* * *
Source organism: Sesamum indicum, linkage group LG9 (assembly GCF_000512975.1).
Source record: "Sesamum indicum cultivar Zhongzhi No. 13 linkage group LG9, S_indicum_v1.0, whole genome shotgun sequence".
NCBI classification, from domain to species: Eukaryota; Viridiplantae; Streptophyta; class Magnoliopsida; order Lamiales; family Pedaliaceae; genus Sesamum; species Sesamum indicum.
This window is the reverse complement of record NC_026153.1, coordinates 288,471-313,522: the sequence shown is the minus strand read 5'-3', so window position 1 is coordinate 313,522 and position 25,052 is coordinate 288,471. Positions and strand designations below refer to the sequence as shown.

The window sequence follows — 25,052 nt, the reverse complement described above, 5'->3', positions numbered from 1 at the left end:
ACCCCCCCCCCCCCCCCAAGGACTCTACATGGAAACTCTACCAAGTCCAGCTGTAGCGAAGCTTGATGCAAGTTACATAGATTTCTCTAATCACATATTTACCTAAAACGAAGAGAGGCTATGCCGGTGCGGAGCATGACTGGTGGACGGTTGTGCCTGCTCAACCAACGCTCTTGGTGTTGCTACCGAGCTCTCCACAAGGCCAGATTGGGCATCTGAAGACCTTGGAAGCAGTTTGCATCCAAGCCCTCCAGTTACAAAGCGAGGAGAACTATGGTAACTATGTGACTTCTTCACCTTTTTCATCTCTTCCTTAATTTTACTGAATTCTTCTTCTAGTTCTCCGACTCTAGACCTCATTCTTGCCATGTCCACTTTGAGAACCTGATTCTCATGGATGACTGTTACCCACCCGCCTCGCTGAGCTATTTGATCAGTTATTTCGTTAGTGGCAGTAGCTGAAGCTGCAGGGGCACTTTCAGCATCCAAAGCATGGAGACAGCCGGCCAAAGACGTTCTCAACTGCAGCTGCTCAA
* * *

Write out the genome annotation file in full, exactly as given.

Source organism: Sesamum indicum, linkage group LG9 (assembly GCF_000512975.1).
Source record: "Sesamum indicum cultivar Zhongzhi No. 13 linkage group LG9, S_indicum_v1.0, whole genome shotgun sequence".
NCBI classification, from domain to species: Eukaryota; Viridiplantae; Streptophyta; class Magnoliopsida; order Lamiales; family Pedaliaceae; genus Sesamum; species Sesamum indicum.
This window is the reverse complement of record NC_026153.1, coordinates 288,471-313,522: the sequence shown is the minus strand read 5'-3', so window position 1 is coordinate 313,522 and position 25,052 is coordinate 288,471. Positions and strand designations below refer to the sequence as shown.

The window sequence follows — 25,052 nt, the reverse complement described above, 5'->3', positions numbered from 1 at the left end:
ACCCCCCCCCCCCCCCCAAGGACTCTACATGGAAACTCTACCAAGTCCAGCTGTAGCGAAGCTTGATGCAAGTTACATAGATTTCTCTAATCACATATTTACCTAAAACGAAGAGAGGCTATGCCGGTGCGGAGCATGACTGGTGGACGGTTGTGCCTGCTCAACCAACGCTCTTGGTGTTGCTACCGAGCTCTCCACAAGGCCAGATTGGGCATCTGAAGACCTTGGAAGCAGTTTGCATCCAAGCCCTCCAGTTACAAAGCGAGGAGAACTATGGTAACTATGTGACTTCTTCACCTTTTTCATCTCTTCCTTAATTTTACTGAATTCTTCTTCTAGTTCTCCGACTCTAGACCTCATTCTTGCCATGTCCACTTTGAGAACCTGATTCTCATGGATGACTGTTACCCACCCGCCTCGCTGAGCTATTTGATCAGTTATTTCGTTAGTGGCAGTAGCTGAAGCTGCAGGGGCACTTTCAGCATCCAAAGCATGGAGACAGCCGGCCAAAGACGTTCTCAACTGCAGCTGCTCAA